Director-General condemns murder of Philippines radio journalist Roy Bagtikan Gallego and calls for investigation
The Director-General of UNESCO, Irina Bokova, today condemned the 14 October murder of Roy Bagtikan Gallego, a radio commentator, and called for a thorough investigation into the case.
“I condemn the murder of Roy Bagtikan Gallego,” the Director-General said. “It is essential that the authorities conduct a thorough investigation into this crime, which affects the whole of society’s ability to enjoy freedom of expression, a basic human right. Impunity for those who use gun power to silence debate and possible dissent must be stopped for the Philippines to benefit from the essential contribution of free and independent media to democracy and rule of law.”
Roy Bagtikan Gallego was shot in Lianga town in the southern Philippines as he was about to start a new programme on 92.7 Smile FM San Francisco. Gallego was also a Manobo community leader. He had campaigned against mining operators claiming that their activities violated the rights of indigenous people in the region.
According to the Committee to Protect Journalists (CPJ), two radio journalists have been killed in “direct relation to their work,” in 2011. The CPJ is also investigating the deaths of at least two other journalists to determine if their murders were related to their professional activities.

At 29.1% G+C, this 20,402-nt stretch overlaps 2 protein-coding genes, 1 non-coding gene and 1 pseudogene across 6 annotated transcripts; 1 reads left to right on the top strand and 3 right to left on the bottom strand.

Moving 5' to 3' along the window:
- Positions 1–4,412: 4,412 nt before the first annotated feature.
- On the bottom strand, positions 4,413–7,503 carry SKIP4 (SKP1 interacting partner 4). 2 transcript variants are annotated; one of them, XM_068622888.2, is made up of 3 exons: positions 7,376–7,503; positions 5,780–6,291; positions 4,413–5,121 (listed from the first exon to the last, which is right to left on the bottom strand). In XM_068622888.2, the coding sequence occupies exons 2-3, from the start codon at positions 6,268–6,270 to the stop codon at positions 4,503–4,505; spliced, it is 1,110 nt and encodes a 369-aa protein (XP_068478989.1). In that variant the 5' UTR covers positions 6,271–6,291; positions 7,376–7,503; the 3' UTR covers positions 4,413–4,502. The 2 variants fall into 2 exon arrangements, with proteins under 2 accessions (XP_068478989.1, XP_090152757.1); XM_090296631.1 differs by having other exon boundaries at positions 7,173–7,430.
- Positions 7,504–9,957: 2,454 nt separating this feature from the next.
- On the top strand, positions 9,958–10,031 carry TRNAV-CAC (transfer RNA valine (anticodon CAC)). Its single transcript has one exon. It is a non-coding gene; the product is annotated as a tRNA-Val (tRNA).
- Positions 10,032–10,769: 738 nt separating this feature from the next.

UNESCO is the United Nations agency with a mandate to defend freedom of expression and press freedom. Article 1 of its Constitution requires the Organization to “further universal respect for justice, for the rule of law and for the human rights and fundamental freedoms which are affirmed for the peoples of the world, without distinction of race, sex, language or religion, by the Charter of the United Nations.” To realize this the Organization is requested to “collaborate in the work of advancing the mutual knowledge and understanding of peoples, through all means of mass communication and to that end recommend such international agreements as may be necessary to promote the free flow of ideas by word and image…”
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